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I had another thread on this forum and one of the replies prompts the question:- In what order of priority do you give to the use of Firewalls, Antispyware and Antivirus programmes? I always believed that a Firewall was a necessity.
Antivirus = must have [and must be kept up to date]
AntiSpyware = good to have, but not truly a necessity
firewall = I have not used a firewall now for about 4 years and have NEVER had any problems. I removed this as a trial after Gandalf explained the logic behind him not using one & I found that I agreed and understood. He believes that hackers want to access large, corporate systems rather than personal PCs - there is really nothing on there that they could access/use/keep them interested!
I was surprised that my statement that I don't use a firewall initiated postings that this was the worst advice anyone could ever give! Just a little bit of self control as to what websites and programs - i.e P2P, etc - are used or viewed as well as keeping your AV [& anti-spy if preferred] up to date & this becomes a pointless protection that give more 'false-positives' than it is worth.
I can only speak from my own experience.
I did not myself feel that your advice was the worst advice to be given, in fact your advice made me think more about the attributes/necessity of a firewall and the reason for this thread was to see if it was a general view felt by others. I shall have to see if I can locate that view given by Gandalf.
An AV (AVG) is a must have and I have never heard a good reason why a home user should pay for one; I also use Windows Defender and have not used a firewall for over 3 years as I believe that they are not a necessity and I have previously explaind the reasons many times before. Common sense is much better and a firewall would not have stopped Spyaxe et al. I fail to see the necessity in having several anti-spy programmes and scanning with each one daily. I also have never heard a single good reason why a home user needs to pay for any security.
Your comments noted and I thank you for them
AV = must have
AS = must have (some nasty malware programs that can slow your machine or even disable it)
Firewall = What do you do with your machine?
If used for work and / or connection to work network then firewall required.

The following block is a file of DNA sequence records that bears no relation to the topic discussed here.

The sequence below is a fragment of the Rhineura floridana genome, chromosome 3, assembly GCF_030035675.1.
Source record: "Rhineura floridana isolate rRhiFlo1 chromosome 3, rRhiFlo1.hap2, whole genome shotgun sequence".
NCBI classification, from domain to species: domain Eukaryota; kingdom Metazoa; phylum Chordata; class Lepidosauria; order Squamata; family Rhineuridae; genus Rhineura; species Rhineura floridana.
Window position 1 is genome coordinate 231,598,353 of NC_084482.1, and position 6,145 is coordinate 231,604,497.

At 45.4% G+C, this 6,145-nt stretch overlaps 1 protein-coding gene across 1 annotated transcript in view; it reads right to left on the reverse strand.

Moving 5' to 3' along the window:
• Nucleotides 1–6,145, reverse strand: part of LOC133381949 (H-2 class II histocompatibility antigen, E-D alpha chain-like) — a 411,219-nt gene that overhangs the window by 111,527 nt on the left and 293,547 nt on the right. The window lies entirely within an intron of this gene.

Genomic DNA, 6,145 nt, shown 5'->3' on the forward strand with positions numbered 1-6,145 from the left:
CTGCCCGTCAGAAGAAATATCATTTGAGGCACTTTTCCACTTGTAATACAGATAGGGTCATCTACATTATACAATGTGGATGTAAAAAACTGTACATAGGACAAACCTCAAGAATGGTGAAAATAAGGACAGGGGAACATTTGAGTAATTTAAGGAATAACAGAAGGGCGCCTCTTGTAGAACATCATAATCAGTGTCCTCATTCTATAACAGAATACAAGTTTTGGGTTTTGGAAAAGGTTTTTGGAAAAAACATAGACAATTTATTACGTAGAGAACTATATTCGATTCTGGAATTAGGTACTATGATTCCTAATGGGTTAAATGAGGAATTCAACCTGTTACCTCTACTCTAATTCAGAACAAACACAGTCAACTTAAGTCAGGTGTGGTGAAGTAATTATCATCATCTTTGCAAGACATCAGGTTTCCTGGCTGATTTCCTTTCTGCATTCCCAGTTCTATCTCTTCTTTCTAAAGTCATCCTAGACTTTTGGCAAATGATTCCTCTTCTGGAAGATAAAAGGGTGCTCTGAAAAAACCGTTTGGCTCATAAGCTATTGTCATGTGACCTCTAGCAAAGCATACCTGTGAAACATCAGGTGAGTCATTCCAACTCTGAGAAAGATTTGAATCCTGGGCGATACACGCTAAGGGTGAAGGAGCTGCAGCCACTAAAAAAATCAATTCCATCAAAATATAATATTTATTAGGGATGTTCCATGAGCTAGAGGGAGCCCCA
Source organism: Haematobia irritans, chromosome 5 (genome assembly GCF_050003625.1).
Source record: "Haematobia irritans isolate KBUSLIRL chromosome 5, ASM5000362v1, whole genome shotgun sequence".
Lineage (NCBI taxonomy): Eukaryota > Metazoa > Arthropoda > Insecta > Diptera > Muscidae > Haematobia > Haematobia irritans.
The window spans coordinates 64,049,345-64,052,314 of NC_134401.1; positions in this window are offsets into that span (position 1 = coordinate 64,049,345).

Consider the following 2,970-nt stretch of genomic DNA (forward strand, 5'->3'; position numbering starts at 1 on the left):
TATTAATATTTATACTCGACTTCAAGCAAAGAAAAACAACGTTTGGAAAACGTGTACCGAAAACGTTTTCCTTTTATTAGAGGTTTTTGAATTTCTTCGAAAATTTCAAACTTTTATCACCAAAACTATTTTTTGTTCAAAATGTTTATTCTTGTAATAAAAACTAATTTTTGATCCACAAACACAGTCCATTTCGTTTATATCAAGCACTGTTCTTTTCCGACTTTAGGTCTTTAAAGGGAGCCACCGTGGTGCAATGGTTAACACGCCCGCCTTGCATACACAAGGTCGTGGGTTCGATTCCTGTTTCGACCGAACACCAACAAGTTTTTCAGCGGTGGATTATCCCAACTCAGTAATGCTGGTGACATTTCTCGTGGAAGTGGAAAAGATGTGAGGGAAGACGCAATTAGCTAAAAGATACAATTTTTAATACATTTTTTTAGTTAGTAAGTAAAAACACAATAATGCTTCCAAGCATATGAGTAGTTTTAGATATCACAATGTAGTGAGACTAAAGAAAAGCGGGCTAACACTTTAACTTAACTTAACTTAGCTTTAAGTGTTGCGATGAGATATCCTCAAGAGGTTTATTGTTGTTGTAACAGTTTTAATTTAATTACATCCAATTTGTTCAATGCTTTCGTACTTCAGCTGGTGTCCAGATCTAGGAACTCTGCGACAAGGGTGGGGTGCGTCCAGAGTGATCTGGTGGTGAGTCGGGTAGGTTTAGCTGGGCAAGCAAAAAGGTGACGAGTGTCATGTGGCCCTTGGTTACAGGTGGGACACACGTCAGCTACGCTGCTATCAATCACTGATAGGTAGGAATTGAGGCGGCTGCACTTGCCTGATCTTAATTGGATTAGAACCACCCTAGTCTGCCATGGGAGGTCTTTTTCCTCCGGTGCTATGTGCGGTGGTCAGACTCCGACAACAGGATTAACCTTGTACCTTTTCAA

If stand alone for personal use then careful use of the net means you probably don't need it.
If connected by router then it probably has a hardware firewall built in so no need for a software one.
Thanks for comments, for some reason in the distant past I must have formed the opinion that a firewall was a necessity and now I cannot think what the basis for that reasoning was. Senility has a lot to answer for
AV - Essential
Antispyware (Real Time) - Essential
Antispyware (Ad-hoc Snanners) - Desirable
Firewall - Desirable (Especially as regards catching what might try to 'dial out' as much as what might be trying to get in)
Startup Monitor - Important to be able to be warned of an attempt by a prog. to register a new startup process. click here
The main point whatever you have, always keep it updated. No good having a redundant safeguard if its not solving the purpose!.
Using antispyware is good for certain purposes, but some people go far overboard with a vast combination, then get very paranoid as to why one programme as found something, when another programme as not (false/positive?).
My consideration: Antivirus-AVG or Avast (free versions) Antispy- Defender,SpyBot,Spyware Blaster (free versions) Firewall- ZoneAlarm (because there's a free version).
"....then it probably has a hardware firewall built in so no need for a software one."
How do you work that one out, Fruitbat? Broadly speaking, pretty much the only common ground between hardware and client firewalls is the SPI component. They do two different jobs/have two different specialities.
Being able to control program internet access and program launching, not to mention network security, is very useful to me. I have had the occasional trojan downloader that has tried and failed to dial out - without my being asked about it, they would only have turned up in a subsequent malware scan, by which time there would be more stuff to clean out.
I don't have any illusions about being "hacked" by the "scary evil people" out there in the WWW - that's not why I have client firewalls. We all know that they are not impossible to break anyway. I have client firewalls for the reasons in the previous paragraph and nothing else.
Though I would like to know how any "hacker" would know the difference between a single PC and the gateway to a corporate network when all that he initially sees is an IP unless he specifically knows what IP he is looking for. Surely he would have to get in first to see what was behind it. Just a thought....
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